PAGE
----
Here’s a story that didn’t make it into the bible. I’m sure it must have made the short-list, though.
When Noah was loading the animals onto the ark, he made sure he took as many as the ark would hold, and then some. That meant that there was very little space for any personal possessions. But, however tightly you pack a space, there’s always room for a ukulele and Noah found he could take two.
Noah and Mrs. Noah used to play their ukuleles on the stormy evenings afloat in order to calm down the animals and cheer them up.
That means that all musical instruments on the earth today are descended from that pair of ukuleles, and it explains why nothing cheers the heart like a song on a uke.
It was my first ever pet service today. We did the story of Noah’s Ark. It’s tough, because this is a service aimed at little kids and Noah’s Ark is such a dark story that I’m not sure it’s suitable for children. Anyway, I kept it at the level of a nice man who saved animals in a big boat, and we were OK.
It was a small start, really. Two dogs, one cat and a rabbit. We did have lots of soft toys, though, so there were lots of animals we love in church this morning. I brought along my new pet – a brown unicorn (very rare) …
Turns out it was Mickey the Monkey in a horse mask with a paper cone stuck on – how disappointing. He was making a protest about the situation of his friends, the orang-utans in Indonesia, whose home is being lost, not to flood, but to de-forestation for palm oil plantations. Seems like the world is still full of corruption and violence, just like in the days of Noah. It’s hard for us to change, though, as we like all the stuff we have and worry that if we don’t have as much as we possibly can, we might not survive. Could we manage without cheap oil from oil palms, even if it means the extinction of the orang-utans? Apparently not – palm oil is in a lot of food and cosmetics, and is increasingly used in bio-fuel. My point this morning was that Jesus (whom his friend Peter said saves us like the Ark saved Noah and co.) makes it possible to change, by showing us that God loves us and that we can trust God rather than stuff. Our animals also teach us about love and trust, and together we can do a better job of caring for the world. A simple point, I know, but we were a congregation of simple folks, especially the rabbit.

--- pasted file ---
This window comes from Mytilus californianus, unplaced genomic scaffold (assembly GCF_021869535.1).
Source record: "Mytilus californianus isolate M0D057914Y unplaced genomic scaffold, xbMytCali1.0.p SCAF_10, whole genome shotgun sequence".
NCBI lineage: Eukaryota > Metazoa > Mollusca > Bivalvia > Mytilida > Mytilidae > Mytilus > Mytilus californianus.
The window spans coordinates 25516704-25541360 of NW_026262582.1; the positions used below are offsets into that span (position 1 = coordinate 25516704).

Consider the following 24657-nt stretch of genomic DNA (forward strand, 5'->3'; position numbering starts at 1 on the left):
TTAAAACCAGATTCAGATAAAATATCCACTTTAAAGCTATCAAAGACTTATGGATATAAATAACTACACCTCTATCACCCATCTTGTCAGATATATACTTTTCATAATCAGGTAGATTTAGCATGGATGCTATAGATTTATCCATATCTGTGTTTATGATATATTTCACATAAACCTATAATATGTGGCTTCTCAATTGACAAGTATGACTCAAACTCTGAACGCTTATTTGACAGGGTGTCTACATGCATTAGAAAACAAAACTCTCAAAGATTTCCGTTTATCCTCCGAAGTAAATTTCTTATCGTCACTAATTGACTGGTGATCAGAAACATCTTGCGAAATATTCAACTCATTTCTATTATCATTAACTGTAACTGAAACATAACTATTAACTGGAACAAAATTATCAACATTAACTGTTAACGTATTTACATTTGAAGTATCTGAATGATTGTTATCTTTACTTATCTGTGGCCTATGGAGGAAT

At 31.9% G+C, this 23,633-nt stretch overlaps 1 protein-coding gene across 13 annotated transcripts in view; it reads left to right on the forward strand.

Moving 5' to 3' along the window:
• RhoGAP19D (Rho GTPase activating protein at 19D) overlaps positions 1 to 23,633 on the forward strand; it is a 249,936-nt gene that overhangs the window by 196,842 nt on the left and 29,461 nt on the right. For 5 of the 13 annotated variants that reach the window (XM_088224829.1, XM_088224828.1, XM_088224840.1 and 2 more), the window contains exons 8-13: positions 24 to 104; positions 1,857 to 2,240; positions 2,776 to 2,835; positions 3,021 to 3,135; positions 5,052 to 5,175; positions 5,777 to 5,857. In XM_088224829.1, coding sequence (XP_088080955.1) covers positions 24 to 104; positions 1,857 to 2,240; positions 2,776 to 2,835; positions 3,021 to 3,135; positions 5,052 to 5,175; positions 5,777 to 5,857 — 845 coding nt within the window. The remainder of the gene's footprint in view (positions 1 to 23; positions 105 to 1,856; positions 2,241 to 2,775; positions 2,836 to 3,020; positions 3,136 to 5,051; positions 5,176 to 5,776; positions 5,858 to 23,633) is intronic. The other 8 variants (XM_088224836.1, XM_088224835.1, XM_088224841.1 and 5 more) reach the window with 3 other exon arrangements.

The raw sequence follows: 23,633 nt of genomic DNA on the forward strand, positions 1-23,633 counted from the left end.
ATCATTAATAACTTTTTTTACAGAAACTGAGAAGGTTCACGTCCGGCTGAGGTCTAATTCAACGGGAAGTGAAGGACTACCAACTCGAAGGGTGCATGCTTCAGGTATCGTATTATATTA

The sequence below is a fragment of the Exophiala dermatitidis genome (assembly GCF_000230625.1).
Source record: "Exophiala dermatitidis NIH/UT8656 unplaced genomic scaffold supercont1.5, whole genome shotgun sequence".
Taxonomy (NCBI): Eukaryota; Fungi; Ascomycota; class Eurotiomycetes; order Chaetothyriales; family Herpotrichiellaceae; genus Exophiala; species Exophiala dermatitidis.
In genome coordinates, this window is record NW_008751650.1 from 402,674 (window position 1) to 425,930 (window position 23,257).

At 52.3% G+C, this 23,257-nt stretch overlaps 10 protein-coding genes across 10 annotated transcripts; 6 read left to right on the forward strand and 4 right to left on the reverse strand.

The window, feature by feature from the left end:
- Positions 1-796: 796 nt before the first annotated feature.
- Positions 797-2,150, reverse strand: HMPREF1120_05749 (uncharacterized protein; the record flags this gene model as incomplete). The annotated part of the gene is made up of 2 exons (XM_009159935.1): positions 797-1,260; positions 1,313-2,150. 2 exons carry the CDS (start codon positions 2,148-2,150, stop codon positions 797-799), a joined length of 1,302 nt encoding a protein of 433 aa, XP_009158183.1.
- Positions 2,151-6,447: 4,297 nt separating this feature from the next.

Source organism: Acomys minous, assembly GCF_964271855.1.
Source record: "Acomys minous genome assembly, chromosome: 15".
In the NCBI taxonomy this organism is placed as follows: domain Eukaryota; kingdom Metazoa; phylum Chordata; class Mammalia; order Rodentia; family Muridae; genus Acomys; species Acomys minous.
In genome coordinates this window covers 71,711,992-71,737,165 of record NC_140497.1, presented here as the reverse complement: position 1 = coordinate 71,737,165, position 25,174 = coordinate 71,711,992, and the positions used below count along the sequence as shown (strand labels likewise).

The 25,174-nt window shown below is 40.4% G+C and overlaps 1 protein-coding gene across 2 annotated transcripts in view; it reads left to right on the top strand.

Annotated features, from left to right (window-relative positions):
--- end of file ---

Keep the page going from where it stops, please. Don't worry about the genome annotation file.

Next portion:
We sang “Rise and shine and give God the glory glory”, accompanied on the ukulele. I’ve heard that, as space was tight on the Ark (as on most ships), Noah and Mrs. Noah only had room for a ukulele each, which they played at night to help the animals sleep. Therefore all stringed instruments today are descended from those two ukuleles. If that story isn’t true, it ought to be.
I bought my little ukulele about two years ago, with some money left to me by my late father-in-law. If I’d known how much pleasure it would bring me, I’d have bought one years ago. I don’t know what it is about a ukulele that makes you feel good, but it works.
I have enjoyed listening to some ukulele music, not least The Ukulele Orchestra of Great Britain. Their performances are sheer fun.
On the technical side, I like the way that you can completely change a chord by just moving one finger. Little things please little minds, I guess. It’s a four-string thing – doesn’t work on a guitar in the same way.
But, more than anything, it’s just fun to sit and strum or pluck. So, to really give you something to laugh at, here’s a video of me playing Joe Brown’s classic “I’ll see you in my dreams”.